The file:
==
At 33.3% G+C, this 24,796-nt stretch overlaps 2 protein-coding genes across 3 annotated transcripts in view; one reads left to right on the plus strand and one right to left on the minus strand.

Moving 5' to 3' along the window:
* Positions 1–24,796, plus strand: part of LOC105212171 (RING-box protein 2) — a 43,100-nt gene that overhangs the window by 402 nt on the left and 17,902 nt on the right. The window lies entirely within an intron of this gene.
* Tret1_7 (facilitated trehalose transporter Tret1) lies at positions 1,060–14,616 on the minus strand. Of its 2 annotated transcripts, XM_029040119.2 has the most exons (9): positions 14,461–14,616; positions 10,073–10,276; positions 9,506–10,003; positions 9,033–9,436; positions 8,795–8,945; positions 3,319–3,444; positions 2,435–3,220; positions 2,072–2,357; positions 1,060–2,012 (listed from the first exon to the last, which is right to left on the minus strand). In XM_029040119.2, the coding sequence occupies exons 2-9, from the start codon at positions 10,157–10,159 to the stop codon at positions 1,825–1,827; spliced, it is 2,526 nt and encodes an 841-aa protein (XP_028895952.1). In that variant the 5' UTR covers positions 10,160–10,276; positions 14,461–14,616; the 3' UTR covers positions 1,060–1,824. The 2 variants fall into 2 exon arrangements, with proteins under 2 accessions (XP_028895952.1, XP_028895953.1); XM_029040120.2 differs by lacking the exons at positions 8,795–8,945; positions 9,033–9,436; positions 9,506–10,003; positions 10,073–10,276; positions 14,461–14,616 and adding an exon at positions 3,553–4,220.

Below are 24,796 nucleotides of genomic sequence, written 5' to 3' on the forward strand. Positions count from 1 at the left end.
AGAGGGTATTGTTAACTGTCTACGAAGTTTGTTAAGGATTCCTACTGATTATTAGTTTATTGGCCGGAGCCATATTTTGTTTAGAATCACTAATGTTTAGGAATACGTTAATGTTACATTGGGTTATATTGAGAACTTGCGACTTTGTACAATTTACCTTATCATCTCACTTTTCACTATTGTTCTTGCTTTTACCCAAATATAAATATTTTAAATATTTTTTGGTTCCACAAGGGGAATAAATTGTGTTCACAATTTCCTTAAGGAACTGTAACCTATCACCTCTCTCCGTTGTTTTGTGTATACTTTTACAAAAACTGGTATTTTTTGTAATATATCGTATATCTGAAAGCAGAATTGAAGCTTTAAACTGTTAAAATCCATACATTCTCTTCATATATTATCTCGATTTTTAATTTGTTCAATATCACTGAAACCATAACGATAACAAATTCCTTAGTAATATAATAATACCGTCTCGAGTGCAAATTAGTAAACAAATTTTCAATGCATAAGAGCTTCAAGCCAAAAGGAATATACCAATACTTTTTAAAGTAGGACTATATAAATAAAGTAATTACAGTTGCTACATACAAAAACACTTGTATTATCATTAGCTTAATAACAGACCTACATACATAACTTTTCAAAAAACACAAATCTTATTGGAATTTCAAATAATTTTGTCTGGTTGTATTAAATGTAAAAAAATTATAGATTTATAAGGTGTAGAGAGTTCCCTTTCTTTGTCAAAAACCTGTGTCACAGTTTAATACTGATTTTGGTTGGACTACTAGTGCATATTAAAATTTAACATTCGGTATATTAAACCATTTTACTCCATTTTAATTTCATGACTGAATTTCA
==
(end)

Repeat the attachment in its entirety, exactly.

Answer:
At 33.3% G+C, this 24,796-nt stretch overlaps 2 protein-coding genes across 3 annotated transcripts in view; one reads left to right on the plus strand and one right to left on the minus strand.

Moving 5' to 3' along the window:
* Positions 1–24,796, plus strand: part of LOC105212171 (RING-box protein 2) — a 43,100-nt gene that overhangs the window by 402 nt on the left and 17,902 nt on the right. The window lies entirely within an intron of this gene.
* Tret1_7 (facilitated trehalose transporter Tret1) lies at positions 1,060–14,616 on the minus strand. Of its 2 annotated transcripts, XM_029040119.2 has the most exons (9): positions 14,461–14,616; positions 10,073–10,276; positions 9,506–10,003; positions 9,033–9,436; positions 8,795–8,945; positions 3,319–3,444; positions 2,435–3,220; positions 2,072–2,357; positions 1,060–2,012 (listed from the first exon to the last, which is right to left on the minus strand). In XM_029040119.2, the coding sequence occupies exons 2-9, from the start codon at positions 10,157–10,159 to the stop codon at positions 1,825–1,827; spliced, it is 2,526 nt and encodes an 841-aa protein (XP_028895952.1). In that variant the 5' UTR covers positions 10,160–10,276; positions 14,461–14,616; the 3' UTR covers positions 1,060–1,824. The 2 variants fall into 2 exon arrangements, with proteins under 2 accessions (XP_028895952.1, XP_028895953.1); XM_029040120.2 differs by lacking the exons at positions 8,795–8,945; positions 9,033–9,436; positions 9,506–10,003; positions 10,073–10,276; positions 14,461–14,616 and adding an exon at positions 3,553–4,220.

Below are 24,796 nucleotides of genomic sequence, written 5' to 3' on the forward strand. Positions count from 1 at the left end.
AGAGGGTATTGTTAACTGTCTACGAAGTTTGTTAAGGATTCCTACTGATTATTAGTTTATTGGCCGGAGCCATATTTTGTTTAGAATCACTAATGTTTAGGAATACGTTAATGTTACATTGGGTTATATTGAGAACTTGCGACTTTGTACAATTTACCTTATCATCTCACTTTTCACTATTGTTCTTGCTTTTACCCAAATATAAATATTTTAAATATTTTTTGGTTCCACAAGGGGAATAAATTGTGTTCACAATTTCCTTAAGGAACTGTAACCTATCACCTCTCTCCGTTGTTTTGTGTATACTTTTACAAAAACTGGTATTTTTTGTAATATATCGTATATCTGAAAGCAGAATTGAAGCTTTAAACTGTTAAAATCCATACATTCTCTTCATATATTATCTCGATTTTTAATTTGTTCAATATCACTGAAACCATAACGATAACAAATTCCTTAGTAATATAATAATACCGTCTCGAGTGCAAATTAGTAAACAAATTTTCAATGCATAAGAGCTTCAAGCCAAAAGGAATATACCAATACTTTTTAAAGTAGGACTATATAAATAAAGTAATTACAGTTGCTACATACAAAAACACTTGTATTATCATTAGCTTAATAACAGACCTACATACATAACTTTTCAAAAAACACAAATCTTATTGGAATTTCAAATAATTTTGTCTGGTTGTATTAAATGTAAAAAAATTATAGATTTATAAGGTGTAGAGAGTTCCCTTTCTTTGTCAAAAACCTGTGTCACAGTTTAATACTGATTTTGGTTGGACTACTAGTGCATATTAAAATTTAACATTCGGTATATTAAACCATTTTACTCCATTTTAATTTCATGACTGAATTTCA